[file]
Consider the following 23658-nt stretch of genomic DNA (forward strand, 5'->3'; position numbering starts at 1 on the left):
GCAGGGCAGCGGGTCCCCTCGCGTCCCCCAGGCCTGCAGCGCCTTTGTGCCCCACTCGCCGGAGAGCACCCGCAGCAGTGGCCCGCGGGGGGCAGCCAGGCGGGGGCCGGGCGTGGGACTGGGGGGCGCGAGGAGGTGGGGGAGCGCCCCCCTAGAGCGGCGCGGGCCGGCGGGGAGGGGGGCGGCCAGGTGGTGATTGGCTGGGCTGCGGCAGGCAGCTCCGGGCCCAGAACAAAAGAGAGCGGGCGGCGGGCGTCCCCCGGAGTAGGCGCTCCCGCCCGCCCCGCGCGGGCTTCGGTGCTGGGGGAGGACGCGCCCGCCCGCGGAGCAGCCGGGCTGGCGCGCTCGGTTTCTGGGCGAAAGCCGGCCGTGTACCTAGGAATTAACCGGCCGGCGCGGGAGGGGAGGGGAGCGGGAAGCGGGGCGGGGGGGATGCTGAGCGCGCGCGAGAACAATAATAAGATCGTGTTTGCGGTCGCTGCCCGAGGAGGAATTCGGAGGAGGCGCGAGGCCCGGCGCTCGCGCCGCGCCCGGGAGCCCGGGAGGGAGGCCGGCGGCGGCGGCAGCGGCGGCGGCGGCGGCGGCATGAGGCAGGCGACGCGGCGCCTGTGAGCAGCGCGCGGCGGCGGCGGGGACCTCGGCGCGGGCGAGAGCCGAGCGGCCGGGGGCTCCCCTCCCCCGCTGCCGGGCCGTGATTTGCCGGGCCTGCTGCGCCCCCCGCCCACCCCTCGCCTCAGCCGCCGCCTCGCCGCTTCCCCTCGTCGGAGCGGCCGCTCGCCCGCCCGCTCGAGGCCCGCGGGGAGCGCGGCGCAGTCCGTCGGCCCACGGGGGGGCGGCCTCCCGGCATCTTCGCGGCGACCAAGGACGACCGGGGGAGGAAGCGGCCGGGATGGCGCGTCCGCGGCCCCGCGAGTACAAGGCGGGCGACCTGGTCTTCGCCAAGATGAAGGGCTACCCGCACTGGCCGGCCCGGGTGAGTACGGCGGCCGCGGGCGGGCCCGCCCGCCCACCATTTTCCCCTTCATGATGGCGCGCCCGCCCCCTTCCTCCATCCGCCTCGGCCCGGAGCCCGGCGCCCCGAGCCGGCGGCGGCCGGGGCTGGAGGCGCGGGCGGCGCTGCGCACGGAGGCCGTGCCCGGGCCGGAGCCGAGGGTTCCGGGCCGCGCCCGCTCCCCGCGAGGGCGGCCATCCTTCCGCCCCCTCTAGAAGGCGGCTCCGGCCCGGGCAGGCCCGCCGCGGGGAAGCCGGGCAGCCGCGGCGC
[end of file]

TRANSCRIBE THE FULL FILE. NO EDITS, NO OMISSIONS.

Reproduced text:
Consider the following 23658-nt stretch of genomic DNA (forward strand, 5'->3'; position numbering starts at 1 on the left):
GCAGGGCAGCGGGTCCCCTCGCGTCCCCCAGGCCTGCAGCGCCTTTGTGCCCCACTCGCCGGAGAGCACCCGCAGCAGTGGCCCGCGGGGGGCAGCCAGGCGGGGGCCGGGCGTGGGACTGGGGGGCGCGAGGAGGTGGGGGAGCGCCCCCCTAGAGCGGCGCGGGCCGGCGGGGAGGGGGGCGGCCAGGTGGTGATTGGCTGGGCTGCGGCAGGCAGCTCCGGGCCCAGAACAAAAGAGAGCGGGCGGCGGGCGTCCCCCGGAGTAGGCGCTCCCGCCCGCCCCGCGCGGGCTTCGGTGCTGGGGGAGGACGCGCCCGCCCGCGGAGCAGCCGGGCTGGCGCGCTCGGTTTCTGGGCGAAAGCCGGCCGTGTACCTAGGAATTAACCGGCCGGCGCGGGAGGGGAGGGGAGCGGGAAGCGGGGCGGGGGGGATGCTGAGCGCGCGCGAGAACAATAATAAGATCGTGTTTGCGGTCGCTGCCCGAGGAGGAATTCGGAGGAGGCGCGAGGCCCGGCGCTCGCGCCGCGCCCGGGAGCCCGGGAGGGAGGCCGGCGGCGGCGGCAGCGGCGGCGGCGGCGGCGGCATGAGGCAGGCGACGCGGCGCCTGTGAGCAGCGCGCGGCGGCGGCGGGGACCTCGGCGCGGGCGAGAGCCGAGCGGCCGGGGGCTCCCCTCCCCCGCTGCCGGGCCGTGATTTGCCGGGCCTGCTGCGCCCCCCGCCCACCCCTCGCCTCAGCCGCCGCCTCGCCGCTTCCCCTCGTCGGAGCGGCCGCTCGCCCGCCCGCTCGAGGCCCGCGGGGAGCGCGGCGCAGTCCGTCGGCCCACGGGGGGGCGGCCTCCCGGCATCTTCGCGGCGACCAAGGACGACCGGGGGAGGAAGCGGCCGGGATGGCGCGTCCGCGGCCCCGCGAGTACAAGGCGGGCGACCTGGTCTTCGCCAAGATGAAGGGCTACCCGCACTGGCCGGCCCGGGTGAGTACGGCGGCCGCGGGCGGGCCCGCCCGCCCACCATTTTCCCCTTCATGATGGCGCGCCCGCCCCCTTCCTCCATCCGCCTCGGCCCGGAGCCCGGCGCCCCGAGCCGGCGGCGGCCGGGGCTGGAGGCGCGGGCGGCGCTGCGCACGGAGGCCGTGCCCGGGCCGGAGCCGAGGGTTCCGGGCCGCGCCCGCTCCCCGCGAGGGCGGCCATCCTTCCGCCCCCTCTAGAAGGCGGCTCCGGCCCGGGCAGGCCCGCCGCGGGGAAGCCGGGCAGCCGCGGCGC